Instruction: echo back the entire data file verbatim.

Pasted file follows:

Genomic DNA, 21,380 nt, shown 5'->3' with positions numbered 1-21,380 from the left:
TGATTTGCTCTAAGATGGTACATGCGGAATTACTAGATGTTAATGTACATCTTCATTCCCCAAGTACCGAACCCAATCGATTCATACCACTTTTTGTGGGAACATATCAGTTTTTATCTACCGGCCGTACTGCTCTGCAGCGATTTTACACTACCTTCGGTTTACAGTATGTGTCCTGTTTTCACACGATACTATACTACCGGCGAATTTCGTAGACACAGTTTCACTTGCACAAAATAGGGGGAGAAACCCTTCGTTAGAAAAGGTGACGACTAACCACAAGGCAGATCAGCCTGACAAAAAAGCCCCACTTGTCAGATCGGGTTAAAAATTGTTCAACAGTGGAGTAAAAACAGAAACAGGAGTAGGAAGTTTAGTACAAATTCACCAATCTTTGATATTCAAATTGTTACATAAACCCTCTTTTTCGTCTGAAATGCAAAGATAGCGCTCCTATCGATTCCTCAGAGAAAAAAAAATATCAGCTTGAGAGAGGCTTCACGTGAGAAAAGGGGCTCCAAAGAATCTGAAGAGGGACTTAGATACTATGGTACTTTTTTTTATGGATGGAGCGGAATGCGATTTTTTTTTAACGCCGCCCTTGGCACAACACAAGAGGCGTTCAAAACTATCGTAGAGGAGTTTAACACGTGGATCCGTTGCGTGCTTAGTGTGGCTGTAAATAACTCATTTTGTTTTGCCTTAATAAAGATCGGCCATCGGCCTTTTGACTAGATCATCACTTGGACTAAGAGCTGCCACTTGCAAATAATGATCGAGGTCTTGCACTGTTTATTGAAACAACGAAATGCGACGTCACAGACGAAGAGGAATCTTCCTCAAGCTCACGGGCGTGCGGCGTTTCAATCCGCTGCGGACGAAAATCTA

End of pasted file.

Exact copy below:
Genomic DNA, 21,380 nt, shown 5'->3' with positions numbered 1-21,380 from the left:
TGATTTGCTCTAAGATGGTACATGCGGAATTACTAGATGTTAATGTACATCTTCATTCCCCAAGTACCGAACCCAATCGATTCATACCACTTTTTGTGGGAACATATCAGTTTTTATCTACCGGCCGTACTGCTCTGCAGCGATTTTACACTACCTTCGGTTTACAGTATGTGTCCTGTTTTCACACGATACTATACTACCGGCGAATTTCGTAGACACAGTTTCACTTGCACAAAATAGGGGGAGAAACCCTTCGTTAGAAAAGGTGACGACTAACCACAAGGCAGATCAGCCTGACAAAAAAGCCCCACTTGTCAGATCGGGTTAAAAATTGTTCAACAGTGGAGTAAAAACAGAAACAGGAGTAGGAAGTTTAGTACAAATTCACCAATCTTTGATATTCAAATTGTTACATAAACCCTCTTTTTCGTCTGAAATGCAAAGATAGCGCTCCTATCGATTCCTCAGAGAAAAAAAAATATCAGCTTGAGAGAGGCTTCACGTGAGAAAAGGGGCTCCAAAGAATCTGAAGAGGGACTTAGATACTATGGTACTTTTTTTTATGGATGGAGCGGAATGCGATTTTTTTTTAACGCCGCCCTTGGCACAACACAAGAGGCGTTCAAAACTATCGTAGAGGAGTTTAACACGTGGATCCGTTGCGTGCTTAGTGTGGCTGTAAATAACTCATTTTGTTTTGCCTTAATAAAGATCGGCCATCGGCCTTTTGACTAGATCATCACTTGGACTAAGAGCTGCCACTTGCAAATAATGATCGAGGTCTTGCACTGTTTATTGAAACAACGAAATGCGACGTCACAGACGAAGAGGAATCTTCCTCAAGCTCACGGGCGTGCGGCGTTTCAATCCGCTGCGGACGAAAATCTA